where ful is the area fraction of bridging ligaments on the crack plane (B0.85 for hydrated dentin, B0.80 for dehydrated dentin), KI is the applied (far-?eld) stress intensity (3.6 MPaOm for hydrated dentin, 2.7 MPaOm for dehydrated dentin), lul is the bridging-zone size (B3.6 mm for hydrated dentin, B2.6 mm for dehydrated dentin), r is a rotational factor (0.195–0.470 [30]) and b is the length of the remaining uncracked region ahead of the crack. Substituting typical values for these parameters, Eq. (4) suggests toughening from crack bridging of the order of Kb B1:021:6 MPaOm for hydrated dentin, and B0.5–0.9 MPaOm for dehydrated dentin. Further understanding of the role of hydration in in?uencing the fracture resistance of dentin will require a knowledge of how hydration speci?cally affects its microstructural constituents, particularly the collagen ?brils. Indeed, any factors that modify the mechanical properties of the collagen network would be expected to affect the degree of bridging observed and, conse-

quently, the fracture toughness of dentin. Dehydration has been reported to induce changes in the conformation of partially demineralized human dentin collagen [31] and is known to cause a substantial increase in the stiffness of collagen with a consequent reduction in strength [5,32]. Plasticizing of the collagen ?bers and other non-collagenous proteins in dentin on hydration has been suggested to be responsible for such changes [5]. It is also possible that hydration could facilitate sliding between the mineral crystallites occupying the interstices between the collagen ?brils (extra?brillar mineral); however, it is clear that further investigation in this area is needed. The relevance of these studies from the perspective of understanding the increased susceptibility of endodontically treated teeth to fracture is debatable since it is unclear if such treatments would result in substantial dehydration of the surrounding dentin [6] or in any signi?cant change in the mechanical properties [33]. If signi?cant dehydration does occur, the present results suggest that the lower initiation toughness and shallower R-curve of dehydrated dentin should lead to easier initiation and propagation of cracks, ultimately causing premature failure as compared to hydrated dentin. However, it should be noted that the dehydrated-rehydrated experiments indicate that rehydration occurs almost immediately, so the dehydrated dentin would need to be completely isolated from liquid for such effects to be signi?cant. What may be a more important factor is that endodontic treatment can introduce ?aws which can lead to premature failure of the tooth as a result of catastrophic fracture or, more plausibly, subcritical crack growth induced by cyclicfatigue loading [34]. Thus in summary, hydration can be seen to signi?cantly increase the fracture toughness of dentin. Mechanistically, this is primarily associated with extensive crack blunting, which elevates the crack-initiation toughness, and additionally from enhanced uncracked-ligament bridging, which promotes the crack-growth toughness and hence results in rising Rcurve behavior. In comparison, dehydrated dentin shows little blunting, which results in a lower crackinitiation toughness; however, with crack extension, signi?cant crack bridging occurs, leading to rising Rcurve behavior, although the bridging does not develop as quickly as in the hydrated state.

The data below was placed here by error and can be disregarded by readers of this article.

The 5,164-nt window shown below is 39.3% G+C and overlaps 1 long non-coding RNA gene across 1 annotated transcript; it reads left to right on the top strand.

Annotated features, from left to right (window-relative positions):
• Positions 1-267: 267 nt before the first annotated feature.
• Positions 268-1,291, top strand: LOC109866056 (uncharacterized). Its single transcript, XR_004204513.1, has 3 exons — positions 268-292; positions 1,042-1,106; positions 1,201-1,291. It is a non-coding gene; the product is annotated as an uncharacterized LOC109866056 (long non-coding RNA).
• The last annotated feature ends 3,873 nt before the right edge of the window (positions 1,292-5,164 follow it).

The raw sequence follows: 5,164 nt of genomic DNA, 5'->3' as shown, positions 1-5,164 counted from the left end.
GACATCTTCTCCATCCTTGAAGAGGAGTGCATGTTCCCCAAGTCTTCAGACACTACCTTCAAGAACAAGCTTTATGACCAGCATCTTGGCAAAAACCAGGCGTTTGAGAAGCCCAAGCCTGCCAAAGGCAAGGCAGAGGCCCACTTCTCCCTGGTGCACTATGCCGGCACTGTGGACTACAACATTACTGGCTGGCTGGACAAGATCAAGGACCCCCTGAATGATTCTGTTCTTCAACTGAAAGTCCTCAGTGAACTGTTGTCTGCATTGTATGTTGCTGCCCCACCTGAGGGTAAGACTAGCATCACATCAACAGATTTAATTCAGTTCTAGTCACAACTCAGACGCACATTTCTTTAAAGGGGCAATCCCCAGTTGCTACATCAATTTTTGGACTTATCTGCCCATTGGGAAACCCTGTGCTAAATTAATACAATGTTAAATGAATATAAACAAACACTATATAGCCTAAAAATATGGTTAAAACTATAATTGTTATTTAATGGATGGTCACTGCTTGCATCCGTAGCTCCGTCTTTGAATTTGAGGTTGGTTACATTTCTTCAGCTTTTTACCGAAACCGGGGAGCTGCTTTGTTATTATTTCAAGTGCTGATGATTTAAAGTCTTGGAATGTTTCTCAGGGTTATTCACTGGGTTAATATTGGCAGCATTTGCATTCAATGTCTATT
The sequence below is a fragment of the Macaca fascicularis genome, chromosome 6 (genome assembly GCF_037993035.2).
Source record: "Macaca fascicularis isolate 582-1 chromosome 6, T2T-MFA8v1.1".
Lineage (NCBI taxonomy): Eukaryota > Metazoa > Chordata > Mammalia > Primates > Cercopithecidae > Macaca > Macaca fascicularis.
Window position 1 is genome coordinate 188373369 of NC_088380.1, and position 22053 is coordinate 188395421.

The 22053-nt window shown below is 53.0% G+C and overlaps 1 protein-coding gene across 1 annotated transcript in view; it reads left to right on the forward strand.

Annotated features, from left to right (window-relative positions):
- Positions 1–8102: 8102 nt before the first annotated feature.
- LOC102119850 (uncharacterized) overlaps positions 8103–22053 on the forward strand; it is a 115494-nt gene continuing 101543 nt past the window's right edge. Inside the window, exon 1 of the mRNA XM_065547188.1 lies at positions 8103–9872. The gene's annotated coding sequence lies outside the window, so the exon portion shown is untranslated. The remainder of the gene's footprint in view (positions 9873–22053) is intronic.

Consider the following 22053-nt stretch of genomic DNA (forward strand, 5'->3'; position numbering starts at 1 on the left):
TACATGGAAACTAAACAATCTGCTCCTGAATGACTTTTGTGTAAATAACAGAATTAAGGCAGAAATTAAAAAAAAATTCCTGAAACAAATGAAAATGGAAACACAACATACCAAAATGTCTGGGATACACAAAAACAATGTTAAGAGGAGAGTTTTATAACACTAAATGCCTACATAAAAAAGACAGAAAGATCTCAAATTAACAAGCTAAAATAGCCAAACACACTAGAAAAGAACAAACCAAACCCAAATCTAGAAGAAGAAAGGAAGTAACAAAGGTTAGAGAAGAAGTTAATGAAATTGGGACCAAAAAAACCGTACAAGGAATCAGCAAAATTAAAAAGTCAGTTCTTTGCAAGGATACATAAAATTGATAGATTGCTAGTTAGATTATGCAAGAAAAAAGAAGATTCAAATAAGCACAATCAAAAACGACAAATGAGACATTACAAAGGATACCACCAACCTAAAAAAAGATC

5. Conclusions Based on a study of the fracture toughness behavior of elephant dentin in hydrated (with Hanks’ balanced salt solution) and dehydrated (in vacuo) conditions, the following conclusions can be made:

ARTICLE IN PRESS